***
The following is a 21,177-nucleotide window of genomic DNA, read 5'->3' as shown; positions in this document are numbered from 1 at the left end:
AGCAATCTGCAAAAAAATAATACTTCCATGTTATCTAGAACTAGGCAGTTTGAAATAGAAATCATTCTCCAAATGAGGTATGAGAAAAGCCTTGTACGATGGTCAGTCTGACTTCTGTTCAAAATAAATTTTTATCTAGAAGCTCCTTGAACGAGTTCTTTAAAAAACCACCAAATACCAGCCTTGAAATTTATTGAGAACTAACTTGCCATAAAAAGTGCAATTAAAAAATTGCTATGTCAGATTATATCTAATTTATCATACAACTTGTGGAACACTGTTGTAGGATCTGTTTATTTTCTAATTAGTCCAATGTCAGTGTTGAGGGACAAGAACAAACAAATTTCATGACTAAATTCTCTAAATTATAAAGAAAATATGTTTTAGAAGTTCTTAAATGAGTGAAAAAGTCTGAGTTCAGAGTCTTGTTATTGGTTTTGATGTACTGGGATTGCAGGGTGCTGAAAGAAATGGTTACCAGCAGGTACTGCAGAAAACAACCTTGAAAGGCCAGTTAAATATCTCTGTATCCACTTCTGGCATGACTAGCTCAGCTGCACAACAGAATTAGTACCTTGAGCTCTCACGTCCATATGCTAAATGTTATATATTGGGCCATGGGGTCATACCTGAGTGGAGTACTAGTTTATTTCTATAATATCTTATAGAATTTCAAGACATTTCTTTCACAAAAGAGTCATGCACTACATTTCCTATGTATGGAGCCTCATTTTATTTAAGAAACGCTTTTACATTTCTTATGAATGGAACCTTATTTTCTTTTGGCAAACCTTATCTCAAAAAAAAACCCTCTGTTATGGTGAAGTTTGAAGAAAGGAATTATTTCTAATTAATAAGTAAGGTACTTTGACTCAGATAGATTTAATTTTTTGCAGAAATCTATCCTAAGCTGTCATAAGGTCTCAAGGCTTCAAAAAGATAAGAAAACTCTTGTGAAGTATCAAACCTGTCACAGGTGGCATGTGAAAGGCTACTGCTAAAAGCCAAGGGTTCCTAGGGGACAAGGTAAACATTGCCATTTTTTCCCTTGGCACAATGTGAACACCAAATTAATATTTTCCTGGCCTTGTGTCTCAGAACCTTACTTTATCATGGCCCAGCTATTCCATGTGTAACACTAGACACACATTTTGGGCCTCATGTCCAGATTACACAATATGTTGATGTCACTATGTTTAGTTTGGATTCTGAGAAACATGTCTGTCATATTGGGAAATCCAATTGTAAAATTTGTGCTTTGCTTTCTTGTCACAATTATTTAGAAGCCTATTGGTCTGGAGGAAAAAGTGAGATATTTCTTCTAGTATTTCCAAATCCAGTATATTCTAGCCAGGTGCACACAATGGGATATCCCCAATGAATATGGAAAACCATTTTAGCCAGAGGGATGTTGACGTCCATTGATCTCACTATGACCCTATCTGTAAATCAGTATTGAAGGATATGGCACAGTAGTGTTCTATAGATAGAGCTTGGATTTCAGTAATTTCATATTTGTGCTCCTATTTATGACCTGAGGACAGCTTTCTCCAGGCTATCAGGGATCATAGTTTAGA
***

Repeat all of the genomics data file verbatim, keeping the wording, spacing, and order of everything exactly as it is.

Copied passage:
The following is a 21,177-nucleotide window of genomic DNA, read 5'->3' as shown; positions in this document are numbered from 1 at the left end:
AGCAATCTGCAAAAAAATAATACTTCCATGTTATCTAGAACTAGGCAGTTTGAAATAGAAATCATTCTCCAAATGAGGTATGAGAAAAGCCTTGTACGATGGTCAGTCTGACTTCTGTTCAAAATAAATTTTTATCTAGAAGCTCCTTGAACGAGTTCTTTAAAAAACCACCAAATACCAGCCTTGAAATTTATTGAGAACTAACTTGCCATAAAAAGTGCAATTAAAAAATTGCTATGTCAGATTATATCTAATTTATCATACAACTTGTGGAACACTGTTGTAGGATCTGTTTATTTTCTAATTAGTCCAATGTCAGTGTTGAGGGACAAGAACAAACAAATTTCATGACTAAATTCTCTAAATTATAAAGAAAATATGTTTTAGAAGTTCTTAAATGAGTGAAAAAGTCTGAGTTCAGAGTCTTGTTATTGGTTTTGATGTACTGGGATTGCAGGGTGCTGAAAGAAATGGTTACCAGCAGGTACTGCAGAAAACAACCTTGAAAGGCCAGTTAAATATCTCTGTATCCACTTCTGGCATGACTAGCTCAGCTGCACAACAGAATTAGTACCTTGAGCTCTCACGTCCATATGCTAAATGTTATATATTGGGCCATGGGGTCATACCTGAGTGGAGTACTAGTTTATTTCTATAATATCTTATAGAATTTCAAGACATTTCTTTCACAAAAGAGTCATGCACTACATTTCCTATGTATGGAGCCTCATTTTATTTAAGAAACGCTTTTACATTTCTTATGAATGGAACCTTATTTTCTTTTGGCAAACCTTATCTCAAAAAAAAACCCTCTGTTATGGTGAAGTTTGAAGAAAGGAATTATTTCTAATTAATAAGTAAGGTACTTTGACTCAGATAGATTTAATTTTTTGCAGAAATCTATCCTAAGCTGTCATAAGGTCTCAAGGCTTCAAAAAGATAAGAAAACTCTTGTGAAGTATCAAACCTGTCACAGGTGGCATGTGAAAGGCTACTGCTAAAAGCCAAGGGTTCCTAGGGGACAAGGTAAACATTGCCATTTTTTCCCTTGGCACAATGTGAACACCAAATTAATATTTTCCTGGCCTTGTGTCTCAGAACCTTACTTTATCATGGCCCAGCTATTCCATGTGTAACACTAGACACACATTTTGGGCCTCATGTCCAGATTACACAATATGTTGATGTCACTATGTTTAGTTTGGATTCTGAGAAACATGTCTGTCATATTGGGAAATCCAATTGTAAAATTTGTGCTTTGCTTTCTTGTCACAATTATTTAGAAGCCTATTGGTCTGGAGGAAAAAGTGAGATATTTCTTCTAGTATTTCCAAATCCAGTATATTCTAGCCAGGTGCACACAATGGGATATCCCCAATGAATATGGAAAACCATTTTAGCCAGAGGGATGTTGACGTCCATTGATCTCACTATGACCCTATCTGTAAATCAGTATTGAAGGATATGGCACAGTAGTGTTCTATAGATAGAGCTTGGATTTCAGTAATTTCATATTTGTGCTCCTATTTATGACCTGAGGACAGCTTTCTCCAGGCTATCAGGGATCATAGTTTAGA